The gap in life expectancy between those working in unskilled jobs and those
in professional occupations has narrowed, latest official statistics have
New figures from the Office for National Statistics covering the years 1972
to 1999, showed that for 1997 to 1999, life expectancy in the professional
social classes was 78.5 years for men and 82.8 years for women.
By comparison, for men in unskilled social classes, life expectancy was 71.1
years for the same period – 7.4 years less than their peers in the professional
social classes. Life expectancy for women in the same sector was 77.1 – 5.7
The gap between the social classes for men, although still wider than the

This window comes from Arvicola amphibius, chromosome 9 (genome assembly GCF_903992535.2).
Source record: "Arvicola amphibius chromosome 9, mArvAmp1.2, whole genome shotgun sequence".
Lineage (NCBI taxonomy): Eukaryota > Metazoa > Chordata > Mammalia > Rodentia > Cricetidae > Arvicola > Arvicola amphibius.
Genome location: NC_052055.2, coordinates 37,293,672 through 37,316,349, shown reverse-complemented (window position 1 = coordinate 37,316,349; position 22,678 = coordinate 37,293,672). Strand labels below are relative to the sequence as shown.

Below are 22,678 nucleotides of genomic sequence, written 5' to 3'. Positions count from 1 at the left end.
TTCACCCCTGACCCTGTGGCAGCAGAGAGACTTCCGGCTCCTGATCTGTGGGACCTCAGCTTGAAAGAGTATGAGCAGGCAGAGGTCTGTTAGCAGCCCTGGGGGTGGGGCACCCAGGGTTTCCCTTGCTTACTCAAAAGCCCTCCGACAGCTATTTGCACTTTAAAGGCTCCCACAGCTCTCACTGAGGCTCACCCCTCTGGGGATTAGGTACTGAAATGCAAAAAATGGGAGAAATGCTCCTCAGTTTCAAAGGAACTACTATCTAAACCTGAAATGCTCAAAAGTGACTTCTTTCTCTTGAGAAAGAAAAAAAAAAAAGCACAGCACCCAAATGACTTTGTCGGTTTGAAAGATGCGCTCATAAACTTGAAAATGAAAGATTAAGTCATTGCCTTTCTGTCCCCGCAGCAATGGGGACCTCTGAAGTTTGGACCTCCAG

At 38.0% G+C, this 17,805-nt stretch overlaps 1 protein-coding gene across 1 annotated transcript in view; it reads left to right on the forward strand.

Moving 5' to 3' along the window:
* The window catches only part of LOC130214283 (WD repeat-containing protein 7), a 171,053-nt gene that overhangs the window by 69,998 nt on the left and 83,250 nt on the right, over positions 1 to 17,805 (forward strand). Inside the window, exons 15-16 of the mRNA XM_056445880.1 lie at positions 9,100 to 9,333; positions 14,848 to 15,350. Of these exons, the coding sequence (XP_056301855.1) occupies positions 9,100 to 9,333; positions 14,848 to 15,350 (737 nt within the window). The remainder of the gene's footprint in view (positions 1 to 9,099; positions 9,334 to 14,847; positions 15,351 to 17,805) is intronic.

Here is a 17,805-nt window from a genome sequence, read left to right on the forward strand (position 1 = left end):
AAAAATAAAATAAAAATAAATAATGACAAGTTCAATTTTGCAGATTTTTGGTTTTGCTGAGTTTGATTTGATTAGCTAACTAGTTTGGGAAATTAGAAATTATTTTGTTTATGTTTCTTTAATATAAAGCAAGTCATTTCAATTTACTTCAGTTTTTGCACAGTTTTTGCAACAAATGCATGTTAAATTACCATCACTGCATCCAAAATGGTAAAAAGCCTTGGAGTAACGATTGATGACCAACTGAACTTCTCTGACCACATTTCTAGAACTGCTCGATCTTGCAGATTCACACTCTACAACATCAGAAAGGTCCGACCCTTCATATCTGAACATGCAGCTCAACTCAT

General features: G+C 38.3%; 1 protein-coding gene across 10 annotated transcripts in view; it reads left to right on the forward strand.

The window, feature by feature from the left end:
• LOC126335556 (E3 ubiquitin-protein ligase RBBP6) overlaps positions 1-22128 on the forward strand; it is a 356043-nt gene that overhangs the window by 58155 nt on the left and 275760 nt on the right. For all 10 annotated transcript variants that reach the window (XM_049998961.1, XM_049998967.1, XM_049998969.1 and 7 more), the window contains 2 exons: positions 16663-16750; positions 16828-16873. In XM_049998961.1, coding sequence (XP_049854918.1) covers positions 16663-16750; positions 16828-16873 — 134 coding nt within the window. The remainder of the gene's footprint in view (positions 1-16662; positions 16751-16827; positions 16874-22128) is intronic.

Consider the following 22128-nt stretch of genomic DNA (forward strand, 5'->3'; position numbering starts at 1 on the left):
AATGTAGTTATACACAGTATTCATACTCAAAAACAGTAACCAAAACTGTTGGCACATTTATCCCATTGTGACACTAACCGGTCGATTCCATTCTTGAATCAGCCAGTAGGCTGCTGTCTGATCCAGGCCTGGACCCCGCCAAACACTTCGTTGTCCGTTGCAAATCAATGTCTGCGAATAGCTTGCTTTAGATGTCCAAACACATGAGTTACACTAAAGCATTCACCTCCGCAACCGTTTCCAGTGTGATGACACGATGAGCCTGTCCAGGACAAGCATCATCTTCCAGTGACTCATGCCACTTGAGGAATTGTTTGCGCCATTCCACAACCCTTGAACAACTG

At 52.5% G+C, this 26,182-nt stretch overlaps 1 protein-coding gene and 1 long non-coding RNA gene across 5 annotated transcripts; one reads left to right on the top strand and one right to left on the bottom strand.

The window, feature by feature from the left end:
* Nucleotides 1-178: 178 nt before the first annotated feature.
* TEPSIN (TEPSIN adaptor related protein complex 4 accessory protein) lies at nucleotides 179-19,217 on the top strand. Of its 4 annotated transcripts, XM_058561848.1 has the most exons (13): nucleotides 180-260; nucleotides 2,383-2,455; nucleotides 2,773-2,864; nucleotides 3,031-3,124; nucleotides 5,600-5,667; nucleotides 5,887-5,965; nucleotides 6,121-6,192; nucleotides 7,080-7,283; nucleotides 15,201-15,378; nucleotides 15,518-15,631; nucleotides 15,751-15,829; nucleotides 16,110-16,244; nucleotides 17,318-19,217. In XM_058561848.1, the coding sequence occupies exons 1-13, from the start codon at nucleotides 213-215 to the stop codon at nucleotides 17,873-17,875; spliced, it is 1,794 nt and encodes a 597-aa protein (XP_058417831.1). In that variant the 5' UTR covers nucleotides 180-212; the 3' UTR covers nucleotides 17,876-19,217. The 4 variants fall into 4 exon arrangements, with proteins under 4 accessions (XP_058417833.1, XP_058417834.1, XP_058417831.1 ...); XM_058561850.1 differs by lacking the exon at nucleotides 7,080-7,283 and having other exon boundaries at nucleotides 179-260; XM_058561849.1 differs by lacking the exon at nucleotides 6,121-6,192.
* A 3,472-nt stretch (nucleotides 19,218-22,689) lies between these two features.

5.5 figure reported for 1972 to 1976, was an improvement on the 9.5 years
reported in 1992 to 1996.
Public Health Minister Yvette Cooper said the fact the gap had closed was
welcome, but there was still a long way to go.
"Those from the lowest social class still have a life expectancy lower
than that enjoyed by professional men 30 years ago. That is why the Government
is committed to a major programme tackling health inequalities from child
poverty to helping people give up smoking," she added.